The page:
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Christmas, Religion and State
December 20, 2016
by William P. Meyers

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Polybius's argument for Religion

Writing in the second century before the birth of Jesus of Nazareth, Polybius described the merits of Roman religious institutions:

"However, the sphere in which the Roman commonwealth seems to me to show its superiority most decisively is in that of religious belief. Here we find that the very phenomenon which among other peoples is regarded as a subject for reproach, namely superstition, is actually the element that holds the Roman state together. These mattes are treated with such solemnity and introduced so frequently both into public and into private life that nothing could exceed them in importance.

"Many people find this astonishing, but my own view is that the Romans have adapted these practices for the sake of the common people. This approach might not have been necessary had it ever been possible to form a state composed entirely of wise men. But as the masses are always fickle, filled with lawless desires, unreasoning anger and violent passions, then can only be restrained by mysterious terrors or other dramatization of the subject. For this reason I believe that the ancients were by no means acting foolishly or haphazardly when they introduced to the people various notions concerning the gods and belief in the punishments of Hades, but rather that the moderns are foolish and take great risks in rejecting them."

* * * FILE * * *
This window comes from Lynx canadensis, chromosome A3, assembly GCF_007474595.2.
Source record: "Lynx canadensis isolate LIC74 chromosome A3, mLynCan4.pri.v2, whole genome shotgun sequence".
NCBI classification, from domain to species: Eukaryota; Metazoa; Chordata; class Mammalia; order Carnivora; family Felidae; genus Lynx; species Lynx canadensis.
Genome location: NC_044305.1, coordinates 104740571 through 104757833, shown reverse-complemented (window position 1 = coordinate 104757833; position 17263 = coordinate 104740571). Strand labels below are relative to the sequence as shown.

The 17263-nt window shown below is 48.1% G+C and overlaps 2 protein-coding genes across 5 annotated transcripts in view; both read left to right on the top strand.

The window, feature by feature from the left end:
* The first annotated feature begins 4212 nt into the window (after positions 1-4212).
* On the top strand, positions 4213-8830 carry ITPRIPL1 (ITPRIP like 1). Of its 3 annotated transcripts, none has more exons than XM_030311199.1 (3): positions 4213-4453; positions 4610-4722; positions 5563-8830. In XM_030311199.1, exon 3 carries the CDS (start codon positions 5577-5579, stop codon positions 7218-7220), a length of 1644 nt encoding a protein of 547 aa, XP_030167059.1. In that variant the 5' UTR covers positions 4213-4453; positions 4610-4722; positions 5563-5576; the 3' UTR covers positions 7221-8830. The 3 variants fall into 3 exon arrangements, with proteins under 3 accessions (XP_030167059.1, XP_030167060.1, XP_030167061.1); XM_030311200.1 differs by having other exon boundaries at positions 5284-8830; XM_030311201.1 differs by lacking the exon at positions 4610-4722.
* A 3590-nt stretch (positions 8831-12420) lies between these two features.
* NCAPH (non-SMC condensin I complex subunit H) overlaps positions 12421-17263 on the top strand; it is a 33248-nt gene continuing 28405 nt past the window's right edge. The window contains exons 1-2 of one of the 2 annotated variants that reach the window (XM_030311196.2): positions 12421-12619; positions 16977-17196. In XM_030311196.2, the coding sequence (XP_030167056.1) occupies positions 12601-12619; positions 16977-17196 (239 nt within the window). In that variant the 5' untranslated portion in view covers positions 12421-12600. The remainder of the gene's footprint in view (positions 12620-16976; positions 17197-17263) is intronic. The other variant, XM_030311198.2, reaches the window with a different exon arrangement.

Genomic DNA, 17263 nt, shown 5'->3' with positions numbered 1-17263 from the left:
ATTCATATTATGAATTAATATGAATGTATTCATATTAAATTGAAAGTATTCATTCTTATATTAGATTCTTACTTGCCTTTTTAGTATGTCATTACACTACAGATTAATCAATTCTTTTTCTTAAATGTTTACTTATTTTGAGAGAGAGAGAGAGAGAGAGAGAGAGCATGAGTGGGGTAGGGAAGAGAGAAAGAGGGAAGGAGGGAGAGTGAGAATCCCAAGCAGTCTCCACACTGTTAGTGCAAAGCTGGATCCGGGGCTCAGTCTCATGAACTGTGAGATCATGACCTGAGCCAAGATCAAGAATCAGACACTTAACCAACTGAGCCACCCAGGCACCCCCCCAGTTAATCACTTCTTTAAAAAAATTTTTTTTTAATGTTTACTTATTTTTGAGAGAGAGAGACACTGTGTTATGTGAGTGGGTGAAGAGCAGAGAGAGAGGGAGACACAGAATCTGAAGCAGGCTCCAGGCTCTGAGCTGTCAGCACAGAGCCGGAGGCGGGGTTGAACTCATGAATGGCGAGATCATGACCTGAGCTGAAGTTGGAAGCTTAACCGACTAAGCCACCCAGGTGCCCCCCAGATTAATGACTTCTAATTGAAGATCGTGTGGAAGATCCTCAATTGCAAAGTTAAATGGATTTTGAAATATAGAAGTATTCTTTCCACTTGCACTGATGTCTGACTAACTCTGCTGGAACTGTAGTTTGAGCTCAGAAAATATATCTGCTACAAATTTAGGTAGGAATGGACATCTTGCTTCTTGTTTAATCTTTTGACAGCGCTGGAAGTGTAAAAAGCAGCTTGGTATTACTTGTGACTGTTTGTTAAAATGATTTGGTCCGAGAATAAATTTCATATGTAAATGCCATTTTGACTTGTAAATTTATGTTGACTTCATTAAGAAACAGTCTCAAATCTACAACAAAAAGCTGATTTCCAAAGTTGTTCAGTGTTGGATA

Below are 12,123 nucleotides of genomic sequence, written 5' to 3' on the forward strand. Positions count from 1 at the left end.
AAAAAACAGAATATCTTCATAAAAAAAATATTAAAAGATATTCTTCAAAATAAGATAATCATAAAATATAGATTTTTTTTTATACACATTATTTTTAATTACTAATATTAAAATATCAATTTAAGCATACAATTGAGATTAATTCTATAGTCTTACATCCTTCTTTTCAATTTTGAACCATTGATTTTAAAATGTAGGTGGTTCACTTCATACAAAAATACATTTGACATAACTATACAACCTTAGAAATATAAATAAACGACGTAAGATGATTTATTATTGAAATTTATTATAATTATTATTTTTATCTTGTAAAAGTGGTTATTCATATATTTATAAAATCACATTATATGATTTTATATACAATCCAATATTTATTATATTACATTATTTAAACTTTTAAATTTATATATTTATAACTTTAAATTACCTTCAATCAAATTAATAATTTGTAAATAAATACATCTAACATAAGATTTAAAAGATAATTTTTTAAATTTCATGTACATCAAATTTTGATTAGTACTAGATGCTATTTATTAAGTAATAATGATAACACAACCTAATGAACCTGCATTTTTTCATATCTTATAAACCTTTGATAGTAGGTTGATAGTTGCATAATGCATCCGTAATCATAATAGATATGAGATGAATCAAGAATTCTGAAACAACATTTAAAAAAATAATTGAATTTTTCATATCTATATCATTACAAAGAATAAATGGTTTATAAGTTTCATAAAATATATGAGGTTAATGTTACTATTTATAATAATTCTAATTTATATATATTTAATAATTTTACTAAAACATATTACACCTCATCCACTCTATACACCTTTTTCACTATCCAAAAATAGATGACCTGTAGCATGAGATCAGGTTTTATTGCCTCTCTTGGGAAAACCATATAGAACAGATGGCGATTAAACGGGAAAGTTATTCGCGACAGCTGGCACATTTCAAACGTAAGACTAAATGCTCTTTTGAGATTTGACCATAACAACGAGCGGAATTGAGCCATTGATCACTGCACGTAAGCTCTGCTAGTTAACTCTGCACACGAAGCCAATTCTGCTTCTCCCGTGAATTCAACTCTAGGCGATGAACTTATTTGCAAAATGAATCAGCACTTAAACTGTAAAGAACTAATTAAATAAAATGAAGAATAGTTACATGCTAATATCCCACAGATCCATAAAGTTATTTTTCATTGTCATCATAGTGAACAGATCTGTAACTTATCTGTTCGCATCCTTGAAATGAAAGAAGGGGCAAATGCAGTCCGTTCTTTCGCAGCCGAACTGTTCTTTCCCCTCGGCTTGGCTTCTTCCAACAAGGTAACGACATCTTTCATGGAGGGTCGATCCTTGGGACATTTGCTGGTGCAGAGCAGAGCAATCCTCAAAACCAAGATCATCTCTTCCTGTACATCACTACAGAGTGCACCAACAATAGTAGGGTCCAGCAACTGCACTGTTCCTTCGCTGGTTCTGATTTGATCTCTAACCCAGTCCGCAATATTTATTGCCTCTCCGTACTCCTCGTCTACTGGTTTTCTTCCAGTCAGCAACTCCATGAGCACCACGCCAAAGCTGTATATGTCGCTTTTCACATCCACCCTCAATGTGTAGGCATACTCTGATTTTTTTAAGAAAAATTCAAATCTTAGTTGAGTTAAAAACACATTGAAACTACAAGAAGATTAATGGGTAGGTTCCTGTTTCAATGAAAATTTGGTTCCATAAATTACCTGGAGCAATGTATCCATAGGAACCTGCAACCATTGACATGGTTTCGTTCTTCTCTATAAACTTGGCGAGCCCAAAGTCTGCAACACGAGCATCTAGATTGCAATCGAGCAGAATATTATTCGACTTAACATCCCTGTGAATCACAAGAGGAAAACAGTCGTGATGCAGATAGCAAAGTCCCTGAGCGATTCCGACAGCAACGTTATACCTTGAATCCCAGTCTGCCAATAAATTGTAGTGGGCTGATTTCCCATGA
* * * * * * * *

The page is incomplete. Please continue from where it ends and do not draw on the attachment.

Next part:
Here we have an early description of religion as social engineering. It is an argument still made today. It is not entirely specious. Some people, and not just children, believe that they will be punished after death for sins committed in life. That helps them overcome temptations to lie, steal, refuse to pay tithes and taxes, and etc.

On the other hand, plenty of humans just are not that gullible. They can separate out fact from fiction. Indeed, Polybius himself in other sections of The Rise of the Roman Empire derides people for believing in miracles and "sons of gods." He essentially says that wise men don't need superstition to keep them ethical. They are ethical because it works out best, or because they have honor.

So here we are, nearly 2,200 years later, and you have to wonder: are the idiots elected to the Ohio legislature true believers in Jesus and in the sinfulness of abortion, or are they just trying to control the masses of idiots who either did not vote, or voted for them? Probably a combination.

We know women have less unwanted pregnancies when they are better educated and have full access to birth control and abortion services. I can only conclude that Republican elected leaders, in Ohio and elsewhere, want women to get pregnant whether the women want it or not.

Then of course we have hypocrites in high places, something Jesus (son of god or not) complained about. Donald Trump is now synonymous with womanizing. Where is the Biblical inspiration for that? What would Jesus think of Miss Universe pageants? Of luxury hotels and gold courses?

Finally, what should the Christmas meal consist of? I propose eating what Joseph and Mary probably ate on Christmas Day: a bit or barley gruel, or perhaps a bit of wheat bread.

Merry Christmas.

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